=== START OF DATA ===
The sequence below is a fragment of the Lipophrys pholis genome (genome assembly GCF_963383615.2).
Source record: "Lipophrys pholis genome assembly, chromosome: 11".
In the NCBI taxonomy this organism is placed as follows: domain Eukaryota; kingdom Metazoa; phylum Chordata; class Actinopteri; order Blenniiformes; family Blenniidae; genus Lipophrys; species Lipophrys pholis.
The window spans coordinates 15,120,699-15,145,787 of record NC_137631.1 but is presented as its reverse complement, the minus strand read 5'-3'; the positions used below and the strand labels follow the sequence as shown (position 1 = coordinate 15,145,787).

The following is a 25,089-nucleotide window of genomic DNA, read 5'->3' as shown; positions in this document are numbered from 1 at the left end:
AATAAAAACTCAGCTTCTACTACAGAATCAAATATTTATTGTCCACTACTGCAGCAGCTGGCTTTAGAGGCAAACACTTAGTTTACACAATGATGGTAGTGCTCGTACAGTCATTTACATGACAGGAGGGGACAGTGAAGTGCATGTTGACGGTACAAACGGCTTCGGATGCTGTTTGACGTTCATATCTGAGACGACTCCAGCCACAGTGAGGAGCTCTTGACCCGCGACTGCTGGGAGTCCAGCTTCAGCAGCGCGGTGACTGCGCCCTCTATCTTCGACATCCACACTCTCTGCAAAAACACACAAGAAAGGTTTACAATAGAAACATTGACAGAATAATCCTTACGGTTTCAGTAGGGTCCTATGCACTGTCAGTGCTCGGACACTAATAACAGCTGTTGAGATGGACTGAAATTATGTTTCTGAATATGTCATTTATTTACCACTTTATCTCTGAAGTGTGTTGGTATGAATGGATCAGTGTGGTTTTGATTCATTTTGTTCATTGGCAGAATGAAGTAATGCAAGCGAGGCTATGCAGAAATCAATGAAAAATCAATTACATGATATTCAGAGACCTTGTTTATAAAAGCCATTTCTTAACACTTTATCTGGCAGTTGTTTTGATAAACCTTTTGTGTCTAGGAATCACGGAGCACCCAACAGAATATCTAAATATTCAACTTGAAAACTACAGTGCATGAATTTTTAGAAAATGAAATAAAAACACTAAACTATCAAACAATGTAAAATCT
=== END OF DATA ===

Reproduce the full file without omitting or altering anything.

The sequence below is a fragment of the Lipophrys pholis genome (genome assembly GCF_963383615.2).
Source record: "Lipophrys pholis genome assembly, chromosome: 11".
In the NCBI taxonomy this organism is placed as follows: domain Eukaryota; kingdom Metazoa; phylum Chordata; class Actinopteri; order Blenniiformes; family Blenniidae; genus Lipophrys; species Lipophrys pholis.
The window spans coordinates 15,120,699-15,145,787 of record NC_137631.1 but is presented as its reverse complement, the minus strand read 5'-3'; the positions used below and the strand labels follow the sequence as shown (position 1 = coordinate 15,145,787).

The following is a 25,089-nucleotide window of genomic DNA, read 5'->3' as shown; positions in this document are numbered from 1 at the left end:
AATAAAAACTCAGCTTCTACTACAGAATCAAATATTTATTGTCCACTACTGCAGCAGCTGGCTTTAGAGGCAAACACTTAGTTTACACAATGATGGTAGTGCTCGTACAGTCATTTACATGACAGGAGGGGACAGTGAAGTGCATGTTGACGGTACAAACGGCTTCGGATGCTGTTTGACGTTCATATCTGAGACGACTCCAGCCACAGTGAGGAGCTCTTGACCCGCGACTGCTGGGAGTCCAGCTTCAGCAGCGCGGTGACTGCGCCCTCTATCTTCGACATCCACACTCTCTGCAAAAACACACAAGAAAGGTTTACAATAGAAACATTGACAGAATAATCCTTACGGTTTCAGTAGGGTCCTATGCACTGTCAGTGCTCGGACACTAATAACAGCTGTTGAGATGGACTGAAATTATGTTTCTGAATATGTCATTTATTTACCACTTTATCTCTGAAGTGTGTTGGTATGAATGGATCAGTGTGGTTTTGATTCATTTTGTTCATTGGCAGAATGAAGTAATGCAAGCGAGGCTATGCAGAAATCAATGAAAAATCAATTACATGATATTCAGAGACCTTGTTTATAAAAGCCATTTCTTAACACTTTATCTGGCAGTTGTTTTGATAAACCTTTTGTGTCTAGGAATCACGGAGCACCCAACAGAATATCTAAATATTCAACTTGAAAACTACAGTGCATGAATTTTTAGAAAATGAAATAAAAACACTAAACTATCAAACAATGTAAAATCT